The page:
Awkward and ungainly on the ground, vultures are graceful and elegant in the air, soaring beautifully in the sky. Vultures are scavengers of dead animals and are found on every continent except for Australia and Antarctica. There is even one, the mountain-dwelling bearded vulture that feeds on the bones. The stomachs of vultures are incredibly acidic and corrosive (pH=1.0; for humans, it is between 1.5 and 3.5), protecting them from potentially lethal toxins such as botulinum, hog cholera, and anthrax bacteria.
By removing dead carcasses of rotting animals, vultures play a vital role in preventing the spread of disease. However, their populations have declined dramatically due to human activity. Vultures in Asia have been particularly affected by the use of the veterinary drug, diclofenac. We need a better understanding of the conservation and role played by vultures in ecosystems. The benefits they provide far outweigh any potential threat through the spread of disease.
A new analysis published in IBIS, The International Journal of Avian Science, examines whether bacteria, viruses, and other microorganisms that are present in wild vultures cause disease in the birds, or whether vultures play a role in spreading or preventing infectious diseases to humans and other animal species.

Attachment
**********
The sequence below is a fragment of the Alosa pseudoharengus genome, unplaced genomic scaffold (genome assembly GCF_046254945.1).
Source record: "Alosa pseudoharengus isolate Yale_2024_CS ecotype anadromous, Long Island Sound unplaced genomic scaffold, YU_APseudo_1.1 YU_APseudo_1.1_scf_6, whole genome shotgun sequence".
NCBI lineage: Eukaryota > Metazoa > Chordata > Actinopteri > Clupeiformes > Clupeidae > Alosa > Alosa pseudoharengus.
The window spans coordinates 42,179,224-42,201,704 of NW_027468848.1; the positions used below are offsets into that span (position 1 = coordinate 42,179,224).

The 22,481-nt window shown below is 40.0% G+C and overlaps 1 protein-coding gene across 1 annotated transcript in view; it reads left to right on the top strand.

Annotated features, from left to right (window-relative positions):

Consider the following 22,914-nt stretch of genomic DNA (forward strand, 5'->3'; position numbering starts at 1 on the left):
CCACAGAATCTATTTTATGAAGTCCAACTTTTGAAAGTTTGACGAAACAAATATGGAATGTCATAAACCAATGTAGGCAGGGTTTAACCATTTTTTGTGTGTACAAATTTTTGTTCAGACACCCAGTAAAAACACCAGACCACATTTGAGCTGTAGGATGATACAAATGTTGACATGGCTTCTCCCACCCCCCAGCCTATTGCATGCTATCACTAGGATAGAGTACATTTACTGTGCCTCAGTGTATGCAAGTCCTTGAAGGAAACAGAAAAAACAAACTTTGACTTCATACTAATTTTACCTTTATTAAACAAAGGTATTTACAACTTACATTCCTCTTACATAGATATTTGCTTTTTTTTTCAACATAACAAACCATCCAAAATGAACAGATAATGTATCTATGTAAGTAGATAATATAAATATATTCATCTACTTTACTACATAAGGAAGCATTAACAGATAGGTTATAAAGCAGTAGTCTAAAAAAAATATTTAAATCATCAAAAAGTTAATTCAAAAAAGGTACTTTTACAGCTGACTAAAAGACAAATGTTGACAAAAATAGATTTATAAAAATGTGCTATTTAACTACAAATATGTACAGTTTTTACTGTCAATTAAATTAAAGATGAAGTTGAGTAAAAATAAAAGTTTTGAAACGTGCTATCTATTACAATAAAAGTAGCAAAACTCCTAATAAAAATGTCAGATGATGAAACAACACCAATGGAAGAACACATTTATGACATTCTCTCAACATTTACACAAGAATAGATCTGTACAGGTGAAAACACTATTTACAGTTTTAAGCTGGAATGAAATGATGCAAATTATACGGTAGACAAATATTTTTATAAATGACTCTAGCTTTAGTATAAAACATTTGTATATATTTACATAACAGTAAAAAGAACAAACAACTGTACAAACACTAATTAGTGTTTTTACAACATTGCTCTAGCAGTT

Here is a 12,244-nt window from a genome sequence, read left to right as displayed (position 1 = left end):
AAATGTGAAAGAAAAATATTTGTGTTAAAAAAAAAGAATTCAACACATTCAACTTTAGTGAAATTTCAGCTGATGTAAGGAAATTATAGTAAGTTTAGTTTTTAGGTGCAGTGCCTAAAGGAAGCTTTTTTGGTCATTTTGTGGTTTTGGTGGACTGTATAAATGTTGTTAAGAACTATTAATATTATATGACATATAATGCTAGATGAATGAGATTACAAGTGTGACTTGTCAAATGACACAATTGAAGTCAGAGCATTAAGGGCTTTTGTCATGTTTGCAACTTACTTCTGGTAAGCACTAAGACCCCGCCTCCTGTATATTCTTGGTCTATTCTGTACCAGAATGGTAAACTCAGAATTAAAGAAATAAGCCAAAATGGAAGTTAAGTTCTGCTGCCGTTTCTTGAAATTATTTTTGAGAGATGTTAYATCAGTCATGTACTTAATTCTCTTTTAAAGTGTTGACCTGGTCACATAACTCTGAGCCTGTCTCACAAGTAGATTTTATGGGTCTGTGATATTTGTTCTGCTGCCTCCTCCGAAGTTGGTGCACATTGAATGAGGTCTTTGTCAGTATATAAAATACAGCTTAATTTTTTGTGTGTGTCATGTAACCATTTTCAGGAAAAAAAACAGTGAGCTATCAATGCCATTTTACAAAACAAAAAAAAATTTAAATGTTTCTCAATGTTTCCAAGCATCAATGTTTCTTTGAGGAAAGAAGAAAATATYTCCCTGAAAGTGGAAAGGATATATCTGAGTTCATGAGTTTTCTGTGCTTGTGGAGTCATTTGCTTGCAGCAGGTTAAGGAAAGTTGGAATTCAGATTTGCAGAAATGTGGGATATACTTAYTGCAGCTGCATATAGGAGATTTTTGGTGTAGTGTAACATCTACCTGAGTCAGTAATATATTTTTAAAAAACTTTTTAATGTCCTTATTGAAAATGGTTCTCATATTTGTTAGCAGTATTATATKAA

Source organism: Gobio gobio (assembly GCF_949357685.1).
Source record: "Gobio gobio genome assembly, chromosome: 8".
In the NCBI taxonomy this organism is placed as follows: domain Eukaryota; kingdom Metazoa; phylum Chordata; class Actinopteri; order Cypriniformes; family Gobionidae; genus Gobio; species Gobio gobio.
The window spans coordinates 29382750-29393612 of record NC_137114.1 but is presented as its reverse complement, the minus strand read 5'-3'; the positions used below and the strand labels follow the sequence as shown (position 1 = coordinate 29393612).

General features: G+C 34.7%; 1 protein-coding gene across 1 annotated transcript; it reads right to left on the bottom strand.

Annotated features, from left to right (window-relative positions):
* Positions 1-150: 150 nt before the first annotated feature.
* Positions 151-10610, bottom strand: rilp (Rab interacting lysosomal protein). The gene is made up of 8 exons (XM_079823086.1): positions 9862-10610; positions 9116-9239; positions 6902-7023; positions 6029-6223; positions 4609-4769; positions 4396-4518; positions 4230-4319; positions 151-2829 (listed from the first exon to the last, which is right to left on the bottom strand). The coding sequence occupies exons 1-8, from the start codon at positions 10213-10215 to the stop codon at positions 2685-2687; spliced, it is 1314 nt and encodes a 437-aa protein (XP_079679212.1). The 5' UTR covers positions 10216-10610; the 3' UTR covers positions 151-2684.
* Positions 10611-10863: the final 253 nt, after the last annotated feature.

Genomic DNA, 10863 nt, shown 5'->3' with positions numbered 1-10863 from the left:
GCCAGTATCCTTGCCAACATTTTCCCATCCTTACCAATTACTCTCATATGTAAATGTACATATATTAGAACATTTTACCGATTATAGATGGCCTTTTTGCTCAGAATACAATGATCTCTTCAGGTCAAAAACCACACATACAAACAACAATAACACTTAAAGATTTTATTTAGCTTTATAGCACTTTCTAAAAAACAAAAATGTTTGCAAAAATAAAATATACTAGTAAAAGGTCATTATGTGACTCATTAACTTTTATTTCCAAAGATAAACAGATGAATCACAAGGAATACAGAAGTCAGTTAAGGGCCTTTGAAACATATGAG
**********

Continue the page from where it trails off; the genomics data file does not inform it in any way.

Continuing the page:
The analysis examined results from published studies and found that microorganisms, which cause disease in humans, can be found in vultures with some bacterial pathogens showing multi-antibiotic resistance. In some cases, these microorganisms cause health alterations of a variable degree in different vulture species, but there was no clear evidence that vultures play a role in spreading pathogens to humans and other species. On the contrary, they may help to prevent the spread of infectious diseases when they consume and remove decomposing carcasses from the environment.
|Image Credit: Jorge de la Cruz|
Lead author of the study, Pablo Plaza of the INIBIOMA-CONICET-National University of Comahue, in Argentina, says:
“Further research should evaluate the potential of vultures in disease regulation to avoid misconceptions and to promote scientific evidence of the ecosystem service they provide. This will help to conserve this globally threatened avian group and maintain the contributions they provide to people.”
The conservation status of vultures is of particular concern to humans. The decline of vulture populations can lead to increased disease transmission and resource damage from increased populations of disease vectors and pests that scavenge carcasses opportunistically. Vultures control these pests and disease vectors indirectly through competition for animal bodies. We need vultures.
Ray Noble is a chartered biologist and Fellow of the Royal Society of Biology. He writes extensively on the nature of intention and agency in living systems.